The sign makes for great keepsake photos, as it includes details such as date, age, teacher, school, what they want to be when they grow up, favorite food, and more. It is a wonderful way to document those details that are ever-changing in a child’s life. 

Another first-day-of-school tradition is a thoughtful gesture for their new teachers. They load up the kids with a little extra time to spare and make a stop at their local Whole Foods Market, to pick up fresh flowers for each of the kids to bring to their teachers on their first day. “I just think it establishes a bond with their teachers,” said Ashley. 

Their mornings get sidetracked sometimes, especially when Emeryn tries to squeeze in play time during the morning routine. “She is the last to get ready because she likes to get out crayons and coloring books in the morning while she’s eating,” said Ashley. “She is in a phase where she is very particular about how her hair is done.”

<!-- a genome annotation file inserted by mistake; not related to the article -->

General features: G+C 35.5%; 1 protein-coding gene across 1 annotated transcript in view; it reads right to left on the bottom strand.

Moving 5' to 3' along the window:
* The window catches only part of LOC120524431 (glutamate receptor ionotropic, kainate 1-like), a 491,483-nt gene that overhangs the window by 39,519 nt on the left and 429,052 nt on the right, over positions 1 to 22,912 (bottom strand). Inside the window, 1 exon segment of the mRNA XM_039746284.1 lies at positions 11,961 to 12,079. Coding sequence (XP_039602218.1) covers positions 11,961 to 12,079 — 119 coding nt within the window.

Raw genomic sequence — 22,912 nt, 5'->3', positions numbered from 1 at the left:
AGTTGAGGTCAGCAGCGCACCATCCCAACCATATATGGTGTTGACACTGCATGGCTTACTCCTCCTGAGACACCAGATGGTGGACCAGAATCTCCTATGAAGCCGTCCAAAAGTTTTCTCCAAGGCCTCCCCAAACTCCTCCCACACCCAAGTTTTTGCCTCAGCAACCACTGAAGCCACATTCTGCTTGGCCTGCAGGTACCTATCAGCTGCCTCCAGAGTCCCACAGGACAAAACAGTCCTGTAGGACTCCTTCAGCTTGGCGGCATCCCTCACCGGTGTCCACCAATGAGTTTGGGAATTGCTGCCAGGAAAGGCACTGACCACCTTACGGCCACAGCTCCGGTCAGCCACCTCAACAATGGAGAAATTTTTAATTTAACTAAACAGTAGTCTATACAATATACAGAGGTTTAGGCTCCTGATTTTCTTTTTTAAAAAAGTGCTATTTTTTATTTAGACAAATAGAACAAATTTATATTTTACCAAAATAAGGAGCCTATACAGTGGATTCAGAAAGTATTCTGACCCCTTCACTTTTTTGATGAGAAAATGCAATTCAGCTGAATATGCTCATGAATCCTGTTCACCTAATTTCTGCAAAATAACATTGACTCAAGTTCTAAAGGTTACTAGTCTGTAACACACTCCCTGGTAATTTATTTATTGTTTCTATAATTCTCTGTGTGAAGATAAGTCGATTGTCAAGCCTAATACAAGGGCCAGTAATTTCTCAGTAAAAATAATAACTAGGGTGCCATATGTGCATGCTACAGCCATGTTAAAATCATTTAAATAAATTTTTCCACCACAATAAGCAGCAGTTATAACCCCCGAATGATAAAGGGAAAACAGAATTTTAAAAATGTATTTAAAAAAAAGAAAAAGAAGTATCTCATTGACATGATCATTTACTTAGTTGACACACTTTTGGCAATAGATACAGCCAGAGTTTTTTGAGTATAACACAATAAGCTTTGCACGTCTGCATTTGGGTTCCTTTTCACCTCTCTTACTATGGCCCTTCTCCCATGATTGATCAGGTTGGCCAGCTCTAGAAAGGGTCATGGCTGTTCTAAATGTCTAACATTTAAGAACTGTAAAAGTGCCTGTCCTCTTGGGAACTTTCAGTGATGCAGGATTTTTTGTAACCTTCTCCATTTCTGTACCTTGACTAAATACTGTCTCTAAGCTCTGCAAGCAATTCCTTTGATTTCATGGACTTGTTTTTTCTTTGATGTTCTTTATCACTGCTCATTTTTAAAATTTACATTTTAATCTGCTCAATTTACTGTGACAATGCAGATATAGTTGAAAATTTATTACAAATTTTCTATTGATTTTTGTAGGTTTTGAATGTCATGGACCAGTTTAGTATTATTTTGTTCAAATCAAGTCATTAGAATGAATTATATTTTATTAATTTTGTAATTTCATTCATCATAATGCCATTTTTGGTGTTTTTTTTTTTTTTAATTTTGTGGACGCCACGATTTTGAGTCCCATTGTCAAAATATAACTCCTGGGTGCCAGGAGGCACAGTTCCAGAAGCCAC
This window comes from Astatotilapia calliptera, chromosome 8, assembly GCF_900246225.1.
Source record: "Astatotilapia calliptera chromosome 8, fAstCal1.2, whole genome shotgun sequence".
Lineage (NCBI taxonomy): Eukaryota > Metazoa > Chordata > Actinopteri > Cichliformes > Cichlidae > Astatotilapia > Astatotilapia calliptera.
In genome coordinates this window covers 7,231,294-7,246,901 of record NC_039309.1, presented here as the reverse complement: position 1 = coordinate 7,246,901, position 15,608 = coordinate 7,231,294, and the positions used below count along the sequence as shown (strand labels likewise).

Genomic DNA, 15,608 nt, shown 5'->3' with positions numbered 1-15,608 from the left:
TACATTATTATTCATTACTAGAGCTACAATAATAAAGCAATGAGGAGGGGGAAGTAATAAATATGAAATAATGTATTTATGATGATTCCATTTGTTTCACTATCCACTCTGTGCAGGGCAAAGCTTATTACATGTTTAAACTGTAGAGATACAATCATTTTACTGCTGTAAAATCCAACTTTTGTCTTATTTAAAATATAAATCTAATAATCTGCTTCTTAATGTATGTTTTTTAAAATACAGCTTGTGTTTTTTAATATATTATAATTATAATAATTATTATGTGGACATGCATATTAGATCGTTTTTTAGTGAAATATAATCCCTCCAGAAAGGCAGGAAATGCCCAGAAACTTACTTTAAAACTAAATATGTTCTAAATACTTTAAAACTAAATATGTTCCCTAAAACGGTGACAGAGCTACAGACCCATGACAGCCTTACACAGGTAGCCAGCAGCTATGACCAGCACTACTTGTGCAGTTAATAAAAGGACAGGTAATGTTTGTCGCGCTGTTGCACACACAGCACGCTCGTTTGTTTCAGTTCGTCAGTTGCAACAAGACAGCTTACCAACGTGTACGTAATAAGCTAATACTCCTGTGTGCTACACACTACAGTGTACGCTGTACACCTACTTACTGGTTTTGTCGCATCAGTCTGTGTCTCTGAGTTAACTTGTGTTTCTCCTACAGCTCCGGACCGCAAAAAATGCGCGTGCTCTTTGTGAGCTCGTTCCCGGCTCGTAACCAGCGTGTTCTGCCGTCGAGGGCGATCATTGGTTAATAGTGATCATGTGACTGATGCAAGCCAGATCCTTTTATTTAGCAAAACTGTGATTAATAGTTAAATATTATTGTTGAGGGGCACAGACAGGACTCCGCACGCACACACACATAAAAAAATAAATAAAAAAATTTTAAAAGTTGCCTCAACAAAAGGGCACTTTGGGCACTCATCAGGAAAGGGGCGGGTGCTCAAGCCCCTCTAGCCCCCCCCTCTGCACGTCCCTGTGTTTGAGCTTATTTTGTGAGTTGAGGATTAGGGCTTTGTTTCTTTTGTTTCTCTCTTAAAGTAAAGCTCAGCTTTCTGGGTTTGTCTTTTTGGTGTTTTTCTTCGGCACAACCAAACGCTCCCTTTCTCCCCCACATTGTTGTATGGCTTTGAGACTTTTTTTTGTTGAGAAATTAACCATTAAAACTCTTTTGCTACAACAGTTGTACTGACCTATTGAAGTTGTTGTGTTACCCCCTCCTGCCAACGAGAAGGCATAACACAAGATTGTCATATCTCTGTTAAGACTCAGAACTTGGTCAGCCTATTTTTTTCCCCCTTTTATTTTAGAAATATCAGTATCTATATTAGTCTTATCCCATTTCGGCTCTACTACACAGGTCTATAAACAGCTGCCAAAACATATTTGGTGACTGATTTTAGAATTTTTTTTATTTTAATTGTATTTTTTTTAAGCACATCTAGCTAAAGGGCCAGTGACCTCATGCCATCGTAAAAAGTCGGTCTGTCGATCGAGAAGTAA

Tenley Sloan

The Sloan family takes photos on the first day of school holding up their First Day of School signs. Pictured is Tenley Sloan writing on her sign. (Photo:

The Sloan family keeps a busy monthly schedule, so they stay organized with an old-school calendar, not a phone app but a paper-printed calendar. “Each month, I download a calendar template from in the Word format and go day by day to fill out the kids’ activities and what time they need to be there,” said Ashley. She color-codes their activities so each child has a distinct color and prints several copies each month. 

She says, even though a paper calendar is her preference, a challenge to using paper is that the calendars are put together at the beginning of each month, and there are often changes throughout the month that need to be manually updated on all three copies.